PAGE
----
Crossing the Pacific
In January 1860, the Japanese mission boarded the U.S. frigate "Powhatan" and sailed 37 days across the Pacific. It was accompanied to San Francisco by the first Japanese piloted ship to cross the Pacific, the Kanrinmaru. The group of samurai next crossed Panama by railroad, and went on to Cuba. From there they headed to Washington, again by ship, and later visited New York, their final stop.
Huge welcome in the United States
Three ambassadors, Masaoki Shinmi and Norimasa Muragaki, and Tadamasa Oguri headed the mission. The arrival of the Japanese in Washington DC was a major event, and, the Congress granted a $50,000 budget (almost $1.5 million in today's dollars) to entertain them. On March 28th, the mission paid its official visit to President Buchanan. They spent three weeks sightseeing in Washington, before visiting Baltimore, Philadelphia, and finally New York. Everywhere the mission went, local dignitaries organized balls and receptions in their honor and large crowds turned out to see them, fascinated by the Japanese ambassadors' traditional clothing, top-knot hairstyle, and in particular, their prominent samurai swords.
American newspapers breathlessly followed the minutest details of the visit. Reflecting the popular views of the day, the press stressed how awed these visitors from afar would be when they encountered Western civilization and American progress. However, that outlook changed when the stately and polite ambassadors occasionally encountered unruly crowds. Dismayed by these unseemly popular displays, some editorials began asking just who was really more "civilized." The magazine Harper's Weekly lamented "there are undoubtedly ladies and gentlemen in America, but what a pity the Japanese will never know it . . . The barbarian and savage behavior has been entirely upon our part."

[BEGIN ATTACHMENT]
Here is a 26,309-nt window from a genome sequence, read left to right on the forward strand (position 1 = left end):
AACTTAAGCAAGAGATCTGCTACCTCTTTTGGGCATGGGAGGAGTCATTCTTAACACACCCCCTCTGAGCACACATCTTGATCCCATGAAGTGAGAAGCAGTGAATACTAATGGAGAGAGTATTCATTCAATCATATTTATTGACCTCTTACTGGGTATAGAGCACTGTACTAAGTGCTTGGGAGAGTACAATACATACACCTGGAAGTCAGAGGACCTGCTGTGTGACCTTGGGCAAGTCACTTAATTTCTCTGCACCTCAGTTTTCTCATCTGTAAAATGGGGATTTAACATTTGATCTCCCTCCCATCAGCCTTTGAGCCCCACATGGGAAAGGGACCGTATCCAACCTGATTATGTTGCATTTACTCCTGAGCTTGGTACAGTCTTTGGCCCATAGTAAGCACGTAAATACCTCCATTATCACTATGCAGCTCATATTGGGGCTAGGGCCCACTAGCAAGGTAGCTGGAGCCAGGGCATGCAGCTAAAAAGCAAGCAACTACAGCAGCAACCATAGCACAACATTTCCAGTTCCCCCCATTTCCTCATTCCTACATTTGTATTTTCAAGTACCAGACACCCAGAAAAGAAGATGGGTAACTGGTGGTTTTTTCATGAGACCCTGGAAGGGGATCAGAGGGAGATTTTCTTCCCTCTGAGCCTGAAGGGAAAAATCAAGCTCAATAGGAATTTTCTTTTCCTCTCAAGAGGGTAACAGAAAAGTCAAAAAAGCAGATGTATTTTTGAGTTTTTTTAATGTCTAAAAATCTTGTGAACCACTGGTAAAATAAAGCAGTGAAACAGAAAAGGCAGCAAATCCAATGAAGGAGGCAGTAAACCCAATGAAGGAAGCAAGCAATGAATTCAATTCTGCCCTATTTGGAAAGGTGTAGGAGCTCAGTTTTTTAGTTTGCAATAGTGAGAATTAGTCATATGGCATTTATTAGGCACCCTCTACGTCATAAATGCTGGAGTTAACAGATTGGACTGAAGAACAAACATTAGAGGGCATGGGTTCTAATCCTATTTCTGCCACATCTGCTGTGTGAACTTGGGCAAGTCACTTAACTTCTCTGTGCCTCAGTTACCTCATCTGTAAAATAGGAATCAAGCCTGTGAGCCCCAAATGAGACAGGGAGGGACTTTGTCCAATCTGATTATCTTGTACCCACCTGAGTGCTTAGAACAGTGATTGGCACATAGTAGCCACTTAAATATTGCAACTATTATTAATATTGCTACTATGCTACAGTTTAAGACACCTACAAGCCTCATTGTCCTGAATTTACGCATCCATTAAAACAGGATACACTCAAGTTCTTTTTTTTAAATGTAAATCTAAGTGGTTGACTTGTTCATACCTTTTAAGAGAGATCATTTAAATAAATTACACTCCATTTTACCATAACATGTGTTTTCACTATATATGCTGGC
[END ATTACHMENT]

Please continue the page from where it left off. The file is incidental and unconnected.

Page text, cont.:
Warm Welcome by New Yorkers
The mission's final visit was to New York on June 16th, 1860. Once again, practically the entire city mobilized to greet them. When the mission reached Manhattan a parade was held in their honor on Broadway, where half a million New Yorkers turned out– including the great poet Walt Whitman, who wrote a poem in honor of the occasion (It would later be included in his Leaves of Grass). Broadway was packed as spectators peered out windows and dangled from lampposts and Japanese and American flags fluttered everywhere. The parade passed up Broadway from downtown to Union Square where a military review assembled. Later, a huge municipal ball was held in their honor. During their stay the mission would meet the mayor, tour the city, and from theater performances to popular songs, souvenirs to special "Japanese" cocktails, the summer of 1860 was the summer of Japan mania in New York.
That amazing first encounter between the Japanese and New Yorkers of 150 years ago was the dawn of the rich relationship we enjoy today. We hope you will join us in celebrating it during this special anniversary year.